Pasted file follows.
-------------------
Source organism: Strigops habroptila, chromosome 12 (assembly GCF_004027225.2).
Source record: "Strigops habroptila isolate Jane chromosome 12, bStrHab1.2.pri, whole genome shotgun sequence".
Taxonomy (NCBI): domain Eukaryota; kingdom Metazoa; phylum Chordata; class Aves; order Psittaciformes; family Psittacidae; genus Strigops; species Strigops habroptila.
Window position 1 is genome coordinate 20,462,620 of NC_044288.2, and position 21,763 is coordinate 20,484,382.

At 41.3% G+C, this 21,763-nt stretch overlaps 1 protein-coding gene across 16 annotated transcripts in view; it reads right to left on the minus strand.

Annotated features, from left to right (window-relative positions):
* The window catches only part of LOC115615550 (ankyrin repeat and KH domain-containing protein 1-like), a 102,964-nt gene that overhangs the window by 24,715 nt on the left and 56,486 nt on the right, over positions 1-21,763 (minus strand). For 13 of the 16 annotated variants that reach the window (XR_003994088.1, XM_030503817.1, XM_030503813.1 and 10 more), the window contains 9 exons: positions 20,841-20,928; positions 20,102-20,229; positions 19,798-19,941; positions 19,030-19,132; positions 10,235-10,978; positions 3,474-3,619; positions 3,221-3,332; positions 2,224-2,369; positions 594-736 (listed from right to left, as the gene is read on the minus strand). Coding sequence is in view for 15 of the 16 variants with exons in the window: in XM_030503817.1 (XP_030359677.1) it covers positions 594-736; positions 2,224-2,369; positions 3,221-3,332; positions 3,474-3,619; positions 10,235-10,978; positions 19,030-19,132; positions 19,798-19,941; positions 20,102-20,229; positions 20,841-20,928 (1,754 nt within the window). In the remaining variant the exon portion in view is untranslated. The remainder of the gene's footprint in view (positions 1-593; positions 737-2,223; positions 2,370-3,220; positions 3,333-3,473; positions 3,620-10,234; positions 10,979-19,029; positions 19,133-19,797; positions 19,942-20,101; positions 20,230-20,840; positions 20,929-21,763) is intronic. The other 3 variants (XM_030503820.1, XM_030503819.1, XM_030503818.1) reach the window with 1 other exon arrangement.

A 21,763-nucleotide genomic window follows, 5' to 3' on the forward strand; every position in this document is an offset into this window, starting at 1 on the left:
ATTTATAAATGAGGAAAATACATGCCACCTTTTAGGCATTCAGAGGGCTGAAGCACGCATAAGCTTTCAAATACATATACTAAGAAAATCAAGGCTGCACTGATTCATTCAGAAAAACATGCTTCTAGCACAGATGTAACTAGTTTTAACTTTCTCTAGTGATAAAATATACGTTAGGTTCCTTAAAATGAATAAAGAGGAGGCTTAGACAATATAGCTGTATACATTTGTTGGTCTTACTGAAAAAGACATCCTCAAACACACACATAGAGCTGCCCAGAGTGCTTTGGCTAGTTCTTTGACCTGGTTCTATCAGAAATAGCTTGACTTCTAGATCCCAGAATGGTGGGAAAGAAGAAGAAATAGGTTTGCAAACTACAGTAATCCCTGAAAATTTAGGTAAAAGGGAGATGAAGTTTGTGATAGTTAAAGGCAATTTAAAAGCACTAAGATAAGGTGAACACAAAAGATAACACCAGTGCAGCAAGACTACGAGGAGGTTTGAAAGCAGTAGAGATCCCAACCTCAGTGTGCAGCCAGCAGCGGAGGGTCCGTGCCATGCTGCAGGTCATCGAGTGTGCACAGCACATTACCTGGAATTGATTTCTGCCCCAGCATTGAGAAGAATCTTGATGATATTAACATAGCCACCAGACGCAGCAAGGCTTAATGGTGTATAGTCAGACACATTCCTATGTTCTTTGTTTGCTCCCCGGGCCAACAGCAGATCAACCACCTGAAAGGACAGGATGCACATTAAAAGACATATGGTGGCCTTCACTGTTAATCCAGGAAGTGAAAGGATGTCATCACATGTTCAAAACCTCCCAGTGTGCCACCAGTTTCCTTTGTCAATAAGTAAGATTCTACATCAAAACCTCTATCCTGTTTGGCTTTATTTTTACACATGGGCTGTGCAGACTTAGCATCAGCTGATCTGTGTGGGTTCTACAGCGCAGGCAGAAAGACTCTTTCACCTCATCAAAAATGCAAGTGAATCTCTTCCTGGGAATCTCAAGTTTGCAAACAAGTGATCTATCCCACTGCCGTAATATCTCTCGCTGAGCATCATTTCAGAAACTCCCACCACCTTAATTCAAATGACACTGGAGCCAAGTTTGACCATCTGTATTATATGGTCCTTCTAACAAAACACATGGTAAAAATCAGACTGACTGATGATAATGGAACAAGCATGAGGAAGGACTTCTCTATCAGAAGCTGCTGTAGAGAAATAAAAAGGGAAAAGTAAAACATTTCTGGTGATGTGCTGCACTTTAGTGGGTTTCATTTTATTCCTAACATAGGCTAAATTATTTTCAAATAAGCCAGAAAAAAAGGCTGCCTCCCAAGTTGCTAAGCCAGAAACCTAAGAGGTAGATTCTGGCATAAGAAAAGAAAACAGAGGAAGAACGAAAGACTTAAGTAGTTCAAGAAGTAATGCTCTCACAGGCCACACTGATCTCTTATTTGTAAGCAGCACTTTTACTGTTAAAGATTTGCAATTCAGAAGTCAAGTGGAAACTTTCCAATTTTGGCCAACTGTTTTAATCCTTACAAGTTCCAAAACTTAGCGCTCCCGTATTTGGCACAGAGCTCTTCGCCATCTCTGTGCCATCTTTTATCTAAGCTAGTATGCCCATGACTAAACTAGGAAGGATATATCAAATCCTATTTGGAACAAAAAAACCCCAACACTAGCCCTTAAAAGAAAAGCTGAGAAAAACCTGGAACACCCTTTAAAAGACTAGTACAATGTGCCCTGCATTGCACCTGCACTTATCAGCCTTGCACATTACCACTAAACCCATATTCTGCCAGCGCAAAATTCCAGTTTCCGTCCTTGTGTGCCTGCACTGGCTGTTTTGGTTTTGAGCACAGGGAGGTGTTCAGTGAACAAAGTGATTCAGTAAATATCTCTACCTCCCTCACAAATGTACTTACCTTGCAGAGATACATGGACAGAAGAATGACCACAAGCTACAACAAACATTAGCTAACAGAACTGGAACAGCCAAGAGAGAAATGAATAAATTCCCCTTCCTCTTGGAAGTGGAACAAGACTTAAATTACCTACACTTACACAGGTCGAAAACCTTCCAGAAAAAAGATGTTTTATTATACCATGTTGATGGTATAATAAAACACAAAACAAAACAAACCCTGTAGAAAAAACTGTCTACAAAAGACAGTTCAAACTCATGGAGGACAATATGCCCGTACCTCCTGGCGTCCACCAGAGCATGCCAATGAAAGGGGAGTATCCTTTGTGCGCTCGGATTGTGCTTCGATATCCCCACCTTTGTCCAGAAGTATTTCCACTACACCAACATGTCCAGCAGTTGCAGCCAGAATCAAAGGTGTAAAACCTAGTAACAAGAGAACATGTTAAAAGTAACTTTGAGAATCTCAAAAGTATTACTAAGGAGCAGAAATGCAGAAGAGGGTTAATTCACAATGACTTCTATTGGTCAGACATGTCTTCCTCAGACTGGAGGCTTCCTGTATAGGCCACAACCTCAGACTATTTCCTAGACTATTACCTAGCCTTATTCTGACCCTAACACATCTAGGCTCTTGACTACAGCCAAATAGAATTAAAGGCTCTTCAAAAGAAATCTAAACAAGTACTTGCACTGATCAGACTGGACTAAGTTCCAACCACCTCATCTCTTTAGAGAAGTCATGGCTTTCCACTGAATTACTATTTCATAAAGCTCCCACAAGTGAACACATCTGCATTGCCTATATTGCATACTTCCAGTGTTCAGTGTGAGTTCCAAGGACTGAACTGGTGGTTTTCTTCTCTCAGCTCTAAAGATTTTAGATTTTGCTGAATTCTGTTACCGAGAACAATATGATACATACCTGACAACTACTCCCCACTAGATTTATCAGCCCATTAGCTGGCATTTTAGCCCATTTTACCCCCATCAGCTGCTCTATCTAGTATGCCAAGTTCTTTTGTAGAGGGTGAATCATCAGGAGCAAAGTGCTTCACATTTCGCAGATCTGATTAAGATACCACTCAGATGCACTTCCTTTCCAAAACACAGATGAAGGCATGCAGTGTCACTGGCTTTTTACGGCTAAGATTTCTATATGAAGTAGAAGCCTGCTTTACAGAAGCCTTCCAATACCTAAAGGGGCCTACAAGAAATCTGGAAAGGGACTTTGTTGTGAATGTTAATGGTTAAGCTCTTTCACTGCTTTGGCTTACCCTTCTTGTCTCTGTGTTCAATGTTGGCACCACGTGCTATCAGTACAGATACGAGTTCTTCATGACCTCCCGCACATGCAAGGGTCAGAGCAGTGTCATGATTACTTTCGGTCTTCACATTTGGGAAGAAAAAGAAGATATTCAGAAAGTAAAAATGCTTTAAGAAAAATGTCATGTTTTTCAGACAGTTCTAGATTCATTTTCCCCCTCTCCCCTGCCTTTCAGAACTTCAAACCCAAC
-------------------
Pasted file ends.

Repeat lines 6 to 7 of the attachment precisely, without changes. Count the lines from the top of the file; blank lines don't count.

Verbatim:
Annotated features, from left to right (window-relative positions):
* The window catches only part of LOC115615550 (ankyrin repeat and KH domain-containing protein 1-like), a 102,964-nt gene that overhangs the window by 24,715 nt on the left and 56,486 nt on the right, over positions 1-21,763 (minus strand). For 13 of the 16 annotated variants that reach the window (XR_003994088.1, XM_030503817.1, XM_030503813.1 and 10 more), the window contains 9 exons: positions 20,841-20,928; positions 20,102-20,229; positions 19,798-19,941; positions 19,030-19,132; positions 10,235-10,978; positions 3,474-3,619; positions 3,221-3,332; positions 2,224-2,369; positions 594-736 (listed from right to left, as the gene is read on the minus strand). Coding sequence is in view for 15 of the 16 variants with exons in the window: in XM_030503817.1 (XP_030359677.1) it covers positions 594-736; positions 2,224-2,369; positions 3,221-3,332; positions 3,474-3,619; positions 10,235-10,978; positions 19,030-19,132; positions 19,798-19,941; positions 20,102-20,229; positions 20,841-20,928 (1,754 nt within the window). In the remaining variant the exon portion in view is untranslated. The remainder of the gene's footprint in view (positions 1-593; positions 737-2,223; positions 2,370-3,220; positions 3,333-3,473; positions 3,620-10,234; positions 10,979-19,029; positions 19,133-19,797; positions 19,942-20,101; positions 20,230-20,840; positions 20,929-21,763) is intronic. The other 3 variants (XM_030503820.1, XM_030503819.1, XM_030503818.1) reach the window with 1 other exon arrangement.